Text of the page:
Wednesday, October 27, 2010

A Reassessment of Godzilla’s Revenge (1969); and a look at The Little Fugitive (1953)

Godzilla’s Revenge (1969)
Cast & Crew

Snarksters love to take a hot shit on Godzilla’s Revenge, but I doubt most of these people have just sat down and tried to treat this like any other movie: by watching it.
Unfortunately having Godzilla in Godzilla’s Revenge only helps confuse the issue.

This movie is generally reviled by people expecting a Godzilla movie, and in some ways you can’t blame them: a Gojira kaiju movie was promised, and instead they get a lyrical, but semi-realistic (bordering on kitchen-sink) tale about a lonely, bullied boy—the quintessential latch-key child, with overworked, often-absent parents—
who seeks help from the fantasies in his head—all of which have been inspired by Godzilla movies….

Angry viewers wanted Destroy All Monsters, and instead, they got the Little Fugitive
with a touch of Fight Club. [Little Fugitive review below]

That’s right: Godzilla’s Revenge is NOT a Godzilla movie, it’s a movie about a Godzilla fan—that’s why the majority of the Godzilla scenes are stock footage—
Clips from Godzilla vs. the Sea Monster, Son of Godzilla, King Kong Escapes and either Atragon or Destroy All Monsters are reused because these are the movies that Ichiro, our lonely little boy protagonist (played by Tomonori Yazaki), has seen.

Ichiro’s powers of imagination are so great, they are almost like astral projections teleporting him to Monster Island, where the kid meets and befriends Minya, Godzilla’s blobby progeny—in the English dubbing, Minya’s given a “hopey-dopey-aw-shucks” hick accent.

Hanging out with Minya and watching Godzilla kick ass, take names and smash up a giant spider, a giant lobster, some jet fighters, and more giant bugs, Ichiro has the time of his life, but—
Little Minya has his own bully issues: a giant electrified goblin who not surprisingly has the same name as Ichiro’s bully, Gabera.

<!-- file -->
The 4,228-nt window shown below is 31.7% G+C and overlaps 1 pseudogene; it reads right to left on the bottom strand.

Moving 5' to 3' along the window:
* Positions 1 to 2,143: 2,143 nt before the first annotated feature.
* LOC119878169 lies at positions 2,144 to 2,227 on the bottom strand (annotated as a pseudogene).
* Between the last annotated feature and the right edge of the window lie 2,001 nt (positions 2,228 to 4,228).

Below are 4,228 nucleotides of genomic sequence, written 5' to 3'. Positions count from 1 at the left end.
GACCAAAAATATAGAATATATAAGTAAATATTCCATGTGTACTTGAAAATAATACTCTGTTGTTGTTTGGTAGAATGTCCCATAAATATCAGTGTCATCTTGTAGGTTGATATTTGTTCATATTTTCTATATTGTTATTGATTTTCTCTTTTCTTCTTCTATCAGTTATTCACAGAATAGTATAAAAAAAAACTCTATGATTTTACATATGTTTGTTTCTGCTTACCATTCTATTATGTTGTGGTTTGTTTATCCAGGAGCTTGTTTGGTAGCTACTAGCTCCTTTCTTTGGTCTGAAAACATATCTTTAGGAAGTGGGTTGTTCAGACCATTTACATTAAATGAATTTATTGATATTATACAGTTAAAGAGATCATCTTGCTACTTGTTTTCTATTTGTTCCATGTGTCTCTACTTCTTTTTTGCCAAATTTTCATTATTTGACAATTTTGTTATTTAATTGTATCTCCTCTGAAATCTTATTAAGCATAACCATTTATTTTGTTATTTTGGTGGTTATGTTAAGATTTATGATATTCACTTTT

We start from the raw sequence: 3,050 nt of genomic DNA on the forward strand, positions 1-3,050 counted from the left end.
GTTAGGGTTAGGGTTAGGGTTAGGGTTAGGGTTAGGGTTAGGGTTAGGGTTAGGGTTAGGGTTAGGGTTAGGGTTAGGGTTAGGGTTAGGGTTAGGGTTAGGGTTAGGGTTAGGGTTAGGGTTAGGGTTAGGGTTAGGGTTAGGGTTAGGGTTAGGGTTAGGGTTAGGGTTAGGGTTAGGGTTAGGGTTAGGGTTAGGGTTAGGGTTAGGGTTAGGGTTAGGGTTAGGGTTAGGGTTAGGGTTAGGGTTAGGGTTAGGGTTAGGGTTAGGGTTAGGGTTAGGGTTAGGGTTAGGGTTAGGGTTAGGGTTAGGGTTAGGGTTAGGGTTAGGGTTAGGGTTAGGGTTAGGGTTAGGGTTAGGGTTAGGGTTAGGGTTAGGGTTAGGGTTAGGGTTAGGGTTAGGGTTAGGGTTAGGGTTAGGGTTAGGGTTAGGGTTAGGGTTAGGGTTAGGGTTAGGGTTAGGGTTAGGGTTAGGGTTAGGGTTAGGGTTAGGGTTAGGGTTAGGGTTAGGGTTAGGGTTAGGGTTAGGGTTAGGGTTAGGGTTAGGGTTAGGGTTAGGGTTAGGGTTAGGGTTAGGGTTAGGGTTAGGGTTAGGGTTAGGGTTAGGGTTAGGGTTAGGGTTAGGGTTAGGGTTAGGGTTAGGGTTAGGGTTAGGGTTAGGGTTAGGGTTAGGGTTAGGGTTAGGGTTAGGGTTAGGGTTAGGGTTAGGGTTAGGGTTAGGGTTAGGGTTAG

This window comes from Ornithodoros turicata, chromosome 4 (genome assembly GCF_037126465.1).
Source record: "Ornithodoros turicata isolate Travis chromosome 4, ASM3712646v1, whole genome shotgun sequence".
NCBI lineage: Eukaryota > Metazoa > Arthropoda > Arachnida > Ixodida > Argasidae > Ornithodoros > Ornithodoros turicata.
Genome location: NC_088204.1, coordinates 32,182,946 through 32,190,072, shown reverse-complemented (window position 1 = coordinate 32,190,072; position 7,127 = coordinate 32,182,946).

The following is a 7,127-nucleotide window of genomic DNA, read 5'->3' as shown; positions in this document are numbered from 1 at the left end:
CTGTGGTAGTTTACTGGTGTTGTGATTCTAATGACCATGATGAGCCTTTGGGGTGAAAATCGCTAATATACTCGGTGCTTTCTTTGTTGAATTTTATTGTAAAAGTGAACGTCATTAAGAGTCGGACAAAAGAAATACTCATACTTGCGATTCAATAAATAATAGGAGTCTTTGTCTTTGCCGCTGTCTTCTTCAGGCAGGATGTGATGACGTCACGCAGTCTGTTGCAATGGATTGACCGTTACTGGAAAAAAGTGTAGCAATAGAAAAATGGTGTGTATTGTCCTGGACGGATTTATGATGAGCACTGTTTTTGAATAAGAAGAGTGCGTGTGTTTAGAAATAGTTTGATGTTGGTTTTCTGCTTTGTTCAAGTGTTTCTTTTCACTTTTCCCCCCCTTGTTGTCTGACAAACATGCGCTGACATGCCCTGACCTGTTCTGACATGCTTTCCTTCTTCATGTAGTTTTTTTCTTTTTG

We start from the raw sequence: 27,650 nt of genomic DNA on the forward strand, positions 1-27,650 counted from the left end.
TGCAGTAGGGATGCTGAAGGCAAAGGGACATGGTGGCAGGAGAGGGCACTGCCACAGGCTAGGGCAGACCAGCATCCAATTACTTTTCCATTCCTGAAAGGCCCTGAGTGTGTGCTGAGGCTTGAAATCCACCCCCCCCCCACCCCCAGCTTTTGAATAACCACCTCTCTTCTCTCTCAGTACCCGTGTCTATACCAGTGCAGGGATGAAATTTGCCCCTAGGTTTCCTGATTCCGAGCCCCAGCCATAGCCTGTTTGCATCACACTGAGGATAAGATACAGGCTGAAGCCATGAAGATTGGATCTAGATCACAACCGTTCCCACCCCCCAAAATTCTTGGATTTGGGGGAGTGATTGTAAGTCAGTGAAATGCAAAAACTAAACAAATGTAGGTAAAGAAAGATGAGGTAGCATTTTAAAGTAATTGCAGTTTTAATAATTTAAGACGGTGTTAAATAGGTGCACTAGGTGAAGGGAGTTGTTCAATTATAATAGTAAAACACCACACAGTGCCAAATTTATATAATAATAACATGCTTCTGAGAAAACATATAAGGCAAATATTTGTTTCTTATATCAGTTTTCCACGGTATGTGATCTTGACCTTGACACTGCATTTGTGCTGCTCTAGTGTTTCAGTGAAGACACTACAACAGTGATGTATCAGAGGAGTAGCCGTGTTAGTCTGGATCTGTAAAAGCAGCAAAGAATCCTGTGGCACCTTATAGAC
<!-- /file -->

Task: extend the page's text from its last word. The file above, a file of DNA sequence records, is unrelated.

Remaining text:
Together, the little boy and the little monster learn to be brave and to stand up for themselves with courage—which helps Ichiro in the real world when he’s taken hostage by bank robbers….

While we’re never shown any movie marquees or a Godzilla movie on TV, not once in Godzilla’s Revenge do I feel that the audience is supposed to believe that this takes place in a world where Godzilla & crew actually exist. This isn’t part of any continuity, this is happening in the “real” world—reinforced by the factory landscape and junkyard wasteland Ichiro’s family lives in (shades of Paper Street in Fight Club—and Eraserhead).

When I first saw Godzilla’s Revenge, I was a kid and I HATED this flick: It wasn’t a Big G flick per se, and hell-to-the-no, I did not want to see a flick about me (a lonely latch-key kid with a hyperactive imagination), I wanted GIANT LIZARD MASSIVE DESTRUCTION.

I didn’t want lyricism and emotional realism—I wanted pre-adolescent power fantasies, where my nihilism is projected onto the Giant Monster destroying Tokyo or Osaka or Kyoto, venting my powerless frustration—my own bit of astral projection.
Godzilla’s Revenge would be better remembered today if:
A) It had a different title, one that doesn’t raise audience expectations so much—
like perhaps “Ichirō no fukushū” (Ichiro’s Revenge), or “Monsutā ga dono yō ni shite taisho suru ijime o oshiete kuremasu” (Monsters Teach Us How to Deal With Bullies) or maybe even “Sei hōkō no kōjō to jiritsu o kumiawaseru koto de sōzō-ryoku” (Imagination Combined with Positive Direction Increases Self-reliance).

B) if the flick had used some other monster, preferably an original one—which would’ve meant 100% new kaiju footage (which means the film would’ve needed a bigger budget—and therefore probably would never have been made…).